NASA is sending a piece of rock from the Red Planet on board the Mars 2020 rover mission. The Martian meteorite may be used as a calibrating target in one of the rover units that will be mounted on the rover’s robotic arm.
The rover is geared up with a laser which could illuminate objects as thin as a human hair and that requires precise calibration. To achieve that, the lasers have a selection of target materials that can help adjust the settings of the instruments. A fraction of a Martian rock will now be part of the targeting pallet.
“We’re studying matters on such a high-quality scale that small misadjustment, caused by variations in temperature or even the rover settling into sand, can require us to correct our aim,” Luther Beegle, from NASA’s Jet Propulsion Laboratory, said in a statement. “Through analyzing how the tool sees a fixed object, we can understand how it will see a chunk of the Martian surface.”
Beegle is the main investigator of one of the Mars 2020 devices, which has the phenomenal backronym of SHERLOC – Scanning Habitable Environments with Raman and Luminescence for Organics and Chemicals. The device will use ultraviolet light to shine over the Martian meteorite samples and if certain carbon compounds are found, the samples will shine. SHERLOC may even picture the rocks it examines to help planetary scientists understand where the interesting chemicals came from.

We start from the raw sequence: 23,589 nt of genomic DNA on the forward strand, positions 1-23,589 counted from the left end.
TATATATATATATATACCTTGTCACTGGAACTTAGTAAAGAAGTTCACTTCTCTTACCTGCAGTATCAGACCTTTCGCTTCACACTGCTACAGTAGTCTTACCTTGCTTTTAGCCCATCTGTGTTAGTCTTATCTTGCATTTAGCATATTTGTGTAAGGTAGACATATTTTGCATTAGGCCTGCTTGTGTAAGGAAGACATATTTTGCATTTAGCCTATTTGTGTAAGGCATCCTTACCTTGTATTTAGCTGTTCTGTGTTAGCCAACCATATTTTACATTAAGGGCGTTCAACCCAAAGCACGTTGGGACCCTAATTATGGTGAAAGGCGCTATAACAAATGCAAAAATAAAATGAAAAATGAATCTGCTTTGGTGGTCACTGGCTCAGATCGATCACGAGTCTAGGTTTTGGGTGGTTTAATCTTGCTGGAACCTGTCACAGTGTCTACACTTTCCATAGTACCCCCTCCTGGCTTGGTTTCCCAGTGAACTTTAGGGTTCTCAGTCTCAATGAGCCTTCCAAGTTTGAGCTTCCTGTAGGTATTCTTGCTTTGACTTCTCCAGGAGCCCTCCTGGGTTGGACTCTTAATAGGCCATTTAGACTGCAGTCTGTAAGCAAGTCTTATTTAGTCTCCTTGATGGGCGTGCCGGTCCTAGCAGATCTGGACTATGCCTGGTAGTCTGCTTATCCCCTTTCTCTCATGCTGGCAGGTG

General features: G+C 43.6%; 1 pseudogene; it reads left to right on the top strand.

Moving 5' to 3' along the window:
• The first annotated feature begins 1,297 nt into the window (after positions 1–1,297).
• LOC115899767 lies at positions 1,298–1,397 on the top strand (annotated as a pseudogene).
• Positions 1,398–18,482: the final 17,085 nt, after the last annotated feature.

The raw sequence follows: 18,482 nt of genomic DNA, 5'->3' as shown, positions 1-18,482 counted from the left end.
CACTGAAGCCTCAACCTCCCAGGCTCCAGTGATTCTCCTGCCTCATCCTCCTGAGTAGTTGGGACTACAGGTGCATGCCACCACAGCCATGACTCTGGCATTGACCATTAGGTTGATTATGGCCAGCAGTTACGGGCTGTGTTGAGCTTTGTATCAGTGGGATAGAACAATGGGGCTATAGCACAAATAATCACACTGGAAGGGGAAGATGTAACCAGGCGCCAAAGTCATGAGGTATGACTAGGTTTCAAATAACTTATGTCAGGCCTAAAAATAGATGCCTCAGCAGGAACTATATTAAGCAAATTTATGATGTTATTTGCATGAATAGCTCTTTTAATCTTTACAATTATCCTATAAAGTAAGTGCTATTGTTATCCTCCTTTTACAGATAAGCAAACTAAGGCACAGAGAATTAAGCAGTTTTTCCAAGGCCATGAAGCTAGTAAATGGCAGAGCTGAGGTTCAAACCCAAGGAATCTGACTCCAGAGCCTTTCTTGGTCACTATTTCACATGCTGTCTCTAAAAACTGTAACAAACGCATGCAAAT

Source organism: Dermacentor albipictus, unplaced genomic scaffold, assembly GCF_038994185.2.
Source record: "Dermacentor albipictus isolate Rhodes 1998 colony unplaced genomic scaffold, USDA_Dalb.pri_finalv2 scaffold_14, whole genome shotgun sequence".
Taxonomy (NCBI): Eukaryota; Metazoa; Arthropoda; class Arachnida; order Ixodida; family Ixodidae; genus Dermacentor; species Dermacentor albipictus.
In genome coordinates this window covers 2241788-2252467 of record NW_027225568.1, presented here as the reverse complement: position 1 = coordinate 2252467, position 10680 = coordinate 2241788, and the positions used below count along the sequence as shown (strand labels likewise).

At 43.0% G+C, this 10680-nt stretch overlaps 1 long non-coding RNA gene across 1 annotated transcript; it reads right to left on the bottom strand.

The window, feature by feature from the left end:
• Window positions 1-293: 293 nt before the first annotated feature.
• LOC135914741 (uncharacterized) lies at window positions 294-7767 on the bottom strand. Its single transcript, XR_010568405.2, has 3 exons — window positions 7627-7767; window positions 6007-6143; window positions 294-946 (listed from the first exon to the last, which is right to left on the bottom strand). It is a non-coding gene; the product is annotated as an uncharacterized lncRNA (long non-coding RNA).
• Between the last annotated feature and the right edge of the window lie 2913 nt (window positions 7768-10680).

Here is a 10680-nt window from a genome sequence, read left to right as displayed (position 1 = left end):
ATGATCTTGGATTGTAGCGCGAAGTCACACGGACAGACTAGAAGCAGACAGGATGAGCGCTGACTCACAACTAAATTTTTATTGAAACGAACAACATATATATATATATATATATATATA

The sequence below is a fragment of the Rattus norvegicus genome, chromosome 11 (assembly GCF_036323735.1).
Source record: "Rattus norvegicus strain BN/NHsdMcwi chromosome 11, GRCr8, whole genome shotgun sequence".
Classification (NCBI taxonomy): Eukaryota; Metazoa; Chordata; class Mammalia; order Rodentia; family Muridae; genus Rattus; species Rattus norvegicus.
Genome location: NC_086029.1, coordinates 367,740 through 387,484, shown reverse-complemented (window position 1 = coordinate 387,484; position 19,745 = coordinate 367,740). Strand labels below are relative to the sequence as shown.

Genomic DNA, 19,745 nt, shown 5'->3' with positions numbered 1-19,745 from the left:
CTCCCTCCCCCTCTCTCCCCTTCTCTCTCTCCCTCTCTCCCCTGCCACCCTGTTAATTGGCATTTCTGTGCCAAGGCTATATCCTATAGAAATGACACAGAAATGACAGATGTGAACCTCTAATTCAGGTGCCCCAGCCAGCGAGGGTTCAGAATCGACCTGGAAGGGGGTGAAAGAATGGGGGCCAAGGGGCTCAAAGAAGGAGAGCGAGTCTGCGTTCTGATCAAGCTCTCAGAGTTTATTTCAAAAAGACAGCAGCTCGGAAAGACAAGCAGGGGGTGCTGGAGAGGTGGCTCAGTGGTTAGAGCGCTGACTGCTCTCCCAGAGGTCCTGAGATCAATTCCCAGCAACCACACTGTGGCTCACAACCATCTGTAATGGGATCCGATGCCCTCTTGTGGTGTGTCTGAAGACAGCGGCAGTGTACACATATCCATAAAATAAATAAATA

“This kind of technology requires texture and organic chemicals – two things that our target rock will offer,” added Rohit Bhartia of JPL, SHERLOC’s deputy principal investigator.
The usage of a Martian rock wasn’t a fantastic decision. These objects are rare with only about 2 hundred recognized. The group of scientists needed a robust meteorite that could survive launch and landing. They located excellent one in the collection of London’s Natural History Museum, using a piece from SaU008, which was discovered in Oman in 1999
“Every year, we provide hundreds of meteorite specimens to scientists all over the world for study,” Caroline Smith, principal curator of meteorites at the Natural History Museum, said. “This is a first for us: sending one of our samples back home for the benefit of science.”
This will be the first Martian rock to be taken back to the surface, however it’s not the first one to be Mars-adjacent. NASA’s Mars Global Surveyor, a spacecraft that started orbiting the Red Planet in 1997, had a fragment of the Zagami rock inside.